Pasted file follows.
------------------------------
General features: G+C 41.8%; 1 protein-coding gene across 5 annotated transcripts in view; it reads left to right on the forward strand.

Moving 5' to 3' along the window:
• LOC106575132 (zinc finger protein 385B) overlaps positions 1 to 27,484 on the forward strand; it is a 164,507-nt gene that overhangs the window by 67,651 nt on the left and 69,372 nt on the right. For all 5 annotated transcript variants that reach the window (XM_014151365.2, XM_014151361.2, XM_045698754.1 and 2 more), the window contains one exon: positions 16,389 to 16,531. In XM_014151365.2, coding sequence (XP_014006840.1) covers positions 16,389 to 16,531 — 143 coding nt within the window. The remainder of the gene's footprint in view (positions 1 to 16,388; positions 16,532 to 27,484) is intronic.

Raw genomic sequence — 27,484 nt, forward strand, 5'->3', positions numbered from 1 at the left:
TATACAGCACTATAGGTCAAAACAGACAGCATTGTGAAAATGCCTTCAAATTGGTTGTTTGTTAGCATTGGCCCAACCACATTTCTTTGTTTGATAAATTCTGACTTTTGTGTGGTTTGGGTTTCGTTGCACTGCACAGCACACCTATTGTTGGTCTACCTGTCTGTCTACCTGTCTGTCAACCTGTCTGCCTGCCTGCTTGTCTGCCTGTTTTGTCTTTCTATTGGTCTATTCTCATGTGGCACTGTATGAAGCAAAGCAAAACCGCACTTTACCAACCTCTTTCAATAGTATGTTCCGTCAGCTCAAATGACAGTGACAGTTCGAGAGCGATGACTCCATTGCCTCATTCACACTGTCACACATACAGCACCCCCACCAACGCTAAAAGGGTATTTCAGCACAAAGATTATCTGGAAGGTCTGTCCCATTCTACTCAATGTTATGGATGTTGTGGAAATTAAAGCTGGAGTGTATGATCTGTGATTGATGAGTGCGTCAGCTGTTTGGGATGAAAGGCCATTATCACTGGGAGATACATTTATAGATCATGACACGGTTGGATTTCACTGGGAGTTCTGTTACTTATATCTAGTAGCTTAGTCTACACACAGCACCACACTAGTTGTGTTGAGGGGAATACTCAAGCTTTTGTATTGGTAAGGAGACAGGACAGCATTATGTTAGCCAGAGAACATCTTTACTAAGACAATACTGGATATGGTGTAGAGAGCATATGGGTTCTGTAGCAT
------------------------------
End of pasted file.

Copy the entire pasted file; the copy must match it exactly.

General features: G+C 41.8%; 1 protein-coding gene across 5 annotated transcripts in view; it reads left to right on the forward strand.

Moving 5' to 3' along the window:
• LOC106575132 (zinc finger protein 385B) overlaps positions 1 to 27,484 on the forward strand; it is a 164,507-nt gene that overhangs the window by 67,651 nt on the left and 69,372 nt on the right. For all 5 annotated transcript variants that reach the window (XM_014151365.2, XM_014151361.2, XM_045698754.1 and 2 more), the window contains one exon: positions 16,389 to 16,531. In XM_014151365.2, coding sequence (XP_014006840.1) covers positions 16,389 to 16,531 — 143 coding nt within the window. The remainder of the gene's footprint in view (positions 1 to 16,388; positions 16,532 to 27,484) is intronic.

Raw genomic sequence — 27,484 nt, forward strand, 5'->3', positions numbered from 1 at the left:
TATACAGCACTATAGGTCAAAACAGACAGCATTGTGAAAATGCCTTCAAATTGGTTGTTTGTTAGCATTGGCCCAACCACATTTCTTTGTTTGATAAATTCTGACTTTTGTGTGGTTTGGGTTTCGTTGCACTGCACAGCACACCTATTGTTGGTCTACCTGTCTGTCTACCTGTCTGTCAACCTGTCTGCCTGCCTGCTTGTCTGCCTGTTTTGTCTTTCTATTGGTCTATTCTCATGTGGCACTGTATGAAGCAAAGCAAAACCGCACTTTACCAACCTCTTTCAATAGTATGTTCCGTCAGCTCAAATGACAGTGACAGTTCGAGAGCGATGACTCCATTGCCTCATTCACACTGTCACACATACAGCACCCCCACCAACGCTAAAAGGGTATTTCAGCACAAAGATTATCTGGAAGGTCTGTCCCATTCTACTCAATGTTATGGATGTTGTGGAAATTAAAGCTGGAGTGTATGATCTGTGATTGATGAGTGCGTCAGCTGTTTGGGATGAAAGGCCATTATCACTGGGAGATACATTTATAGATCATGACACGGTTGGATTTCACTGGGAGTTCTGTTACTTATATCTAGTAGCTTAGTCTACACACAGCACCACACTAGTTGTGTTGAGGGGAATACTCAAGCTTTTGTATTGGTAAGGAGACAGGACAGCATTATGTTAGCCAGAGAACATCTTTACTAAGACAATACTGGATATGGTGTAGAGAGCATATGGGTTCTGTAGCAT